- Self-Monitoring - Executive Function helps you to practice self-monitoring attitude and self-control. If you have sense of control, any amount of fear is eliminated. Executive Function can help boost your self-confidence. After all, you’d be so proud of yourself for executing those moves!
Building and boosting your confidence will strip the fear or doubts in yourself that keeps you from trying something. This is essentially a good thing since you will be unstoppable, nothing will hold you back from attaining your true potential and peak performance.
- Planning and Prioritizing - Since exercises under executive function involves a step-by-step, structure sessions and exercise, your planning and prioritizing skills are also put into a test. How? Since you’re able to develop your sense of self-monitor or control, you can also assess your progress. In this case, you’ll know what are the steps or process to do in order to improve your performance and master it.
With the help of your flow state training program, you’ll be able to organize and prioritize which lessons you would do first and excel with it. We’ll be able to formulate a perfect plan or program to help you achieve your peak performance according to the best of your ability.
7 & 8. Task Initiation and Organization - This cognitive process is actually connected to the prior one. The moment you develops the sense of organizing and prioritizing your needs, you’ll be able to initiate performing the task. You can initiate to move, to practice in order to master a certain task or skills. If you have a weak task initiation skills, you tend freeze up since you don’t have any idea where to begin. If you’re organized, he will be able to prioritize which tasks need to accomplish first and successfully manage his time throughout the day.
Recent Research on Executive Function Using Filipino Martial Arts Kali
One way of triggering your flow state and improving your executive function is through engaging in cognitive exercise. This was underlined with a great TEDtalk by Paul McCarthy of cognitive kali. Filipino Martial Arts (kali) uses a combination of bilateral exercises while improving your cognitive and executive functions.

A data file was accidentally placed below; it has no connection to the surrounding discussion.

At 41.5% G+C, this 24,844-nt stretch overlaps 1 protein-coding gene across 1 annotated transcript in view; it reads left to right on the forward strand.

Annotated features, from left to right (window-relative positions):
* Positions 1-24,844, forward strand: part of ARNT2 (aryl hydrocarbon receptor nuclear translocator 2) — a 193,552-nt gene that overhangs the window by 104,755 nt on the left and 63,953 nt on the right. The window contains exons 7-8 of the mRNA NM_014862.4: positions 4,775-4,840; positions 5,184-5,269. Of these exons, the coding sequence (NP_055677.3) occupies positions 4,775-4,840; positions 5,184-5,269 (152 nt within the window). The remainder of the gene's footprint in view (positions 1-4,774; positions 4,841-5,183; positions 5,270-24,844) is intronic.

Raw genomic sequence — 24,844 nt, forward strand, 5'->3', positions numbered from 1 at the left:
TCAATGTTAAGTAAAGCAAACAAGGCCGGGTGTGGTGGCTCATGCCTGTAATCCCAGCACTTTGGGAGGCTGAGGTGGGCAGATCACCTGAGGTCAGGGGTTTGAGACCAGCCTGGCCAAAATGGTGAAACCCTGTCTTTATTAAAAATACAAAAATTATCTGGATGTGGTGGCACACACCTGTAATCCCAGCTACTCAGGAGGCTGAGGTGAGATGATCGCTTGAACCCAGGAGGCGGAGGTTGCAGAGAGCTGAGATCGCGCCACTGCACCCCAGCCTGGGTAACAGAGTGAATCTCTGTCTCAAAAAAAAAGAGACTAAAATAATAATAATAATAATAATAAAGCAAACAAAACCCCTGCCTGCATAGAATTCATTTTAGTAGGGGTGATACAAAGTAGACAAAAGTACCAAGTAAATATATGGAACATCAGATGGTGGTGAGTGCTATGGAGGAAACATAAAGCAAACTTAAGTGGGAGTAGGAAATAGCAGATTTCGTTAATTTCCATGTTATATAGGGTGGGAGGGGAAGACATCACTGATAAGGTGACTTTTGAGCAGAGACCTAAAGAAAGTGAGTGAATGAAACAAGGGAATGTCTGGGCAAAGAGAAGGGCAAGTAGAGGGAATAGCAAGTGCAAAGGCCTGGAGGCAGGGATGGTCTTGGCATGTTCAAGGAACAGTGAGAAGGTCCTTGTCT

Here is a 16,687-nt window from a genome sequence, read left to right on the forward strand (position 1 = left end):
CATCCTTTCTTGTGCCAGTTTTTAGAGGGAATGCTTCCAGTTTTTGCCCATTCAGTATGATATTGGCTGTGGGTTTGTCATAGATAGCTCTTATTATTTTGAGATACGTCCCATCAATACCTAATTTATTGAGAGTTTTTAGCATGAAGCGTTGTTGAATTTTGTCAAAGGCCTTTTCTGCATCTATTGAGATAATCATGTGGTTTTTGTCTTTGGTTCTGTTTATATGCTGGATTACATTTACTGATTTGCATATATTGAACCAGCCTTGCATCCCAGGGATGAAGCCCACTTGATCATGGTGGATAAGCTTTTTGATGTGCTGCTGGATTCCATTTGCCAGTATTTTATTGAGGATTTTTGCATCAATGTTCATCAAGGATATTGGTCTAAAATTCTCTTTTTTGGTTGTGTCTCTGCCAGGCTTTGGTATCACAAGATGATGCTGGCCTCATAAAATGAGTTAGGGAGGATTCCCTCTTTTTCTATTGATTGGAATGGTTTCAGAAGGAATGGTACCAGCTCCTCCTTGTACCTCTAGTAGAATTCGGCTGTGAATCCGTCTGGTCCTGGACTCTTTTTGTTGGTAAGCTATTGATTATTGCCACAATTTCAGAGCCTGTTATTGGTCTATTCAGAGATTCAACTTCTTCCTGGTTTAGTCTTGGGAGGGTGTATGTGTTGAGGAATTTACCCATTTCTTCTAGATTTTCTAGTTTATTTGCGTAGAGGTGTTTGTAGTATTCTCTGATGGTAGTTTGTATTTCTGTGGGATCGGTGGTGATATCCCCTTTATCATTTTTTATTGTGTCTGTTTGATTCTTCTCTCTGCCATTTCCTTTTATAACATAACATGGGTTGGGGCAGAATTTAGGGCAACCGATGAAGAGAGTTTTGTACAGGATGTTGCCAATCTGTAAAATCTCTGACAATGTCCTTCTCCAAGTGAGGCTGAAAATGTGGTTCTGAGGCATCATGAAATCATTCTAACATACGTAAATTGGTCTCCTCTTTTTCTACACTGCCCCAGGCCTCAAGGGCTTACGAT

In fact, the Martial Arts was used by the medical researchers of Adele Diamond Division of Developmental Cognitive Neuroscience to study the effects of physical exercises to the improvement of executive functions for children. The results were astounding. Those children who’ve undergone as little as 20-minute sessions in Martial Arts, Dance or engaging movement based activities have shown more improvement and better post-test scores than children haven’t undergone these type of activities. The study had emphasized the following benefits of undergoing physical exercises in improving our executive function:
- It enables children to overcome their perceptive problems by activating their somatosensory processing (sense of touch and perception). The participants were occasionally blindfolded for 15-20 minutes per session to help them improve their e proprioceptive and kinesthetic information over more common visual inputs.
- Their visual information was restricted by commencing some specific Kali positions (e.g. back-to-back, standing instance looking down) to force participants to determine the most efficient course of actions to take.
- Because of the simultaneous and unpredictable movements in martial arts, it helps improves the child’s motor coordination. The transitioning of positions and stance in executing martial arts helps them improve their body movements, rotations in three-dimensional space, and execution speed.
- It improves their cognitive and executive function. The instances wherein the children need to perform a series of movements and stance and recall them every session motivates them to focus on the task at hand. Eliminating any kind of distraction in the process. This also gives them the opportunity to improve their auditory senses by performing a series of movements associated with the number uttered by their instructors. It stimulates the children’s ability to process and maintain information despite the interference and strenuous physical constraints.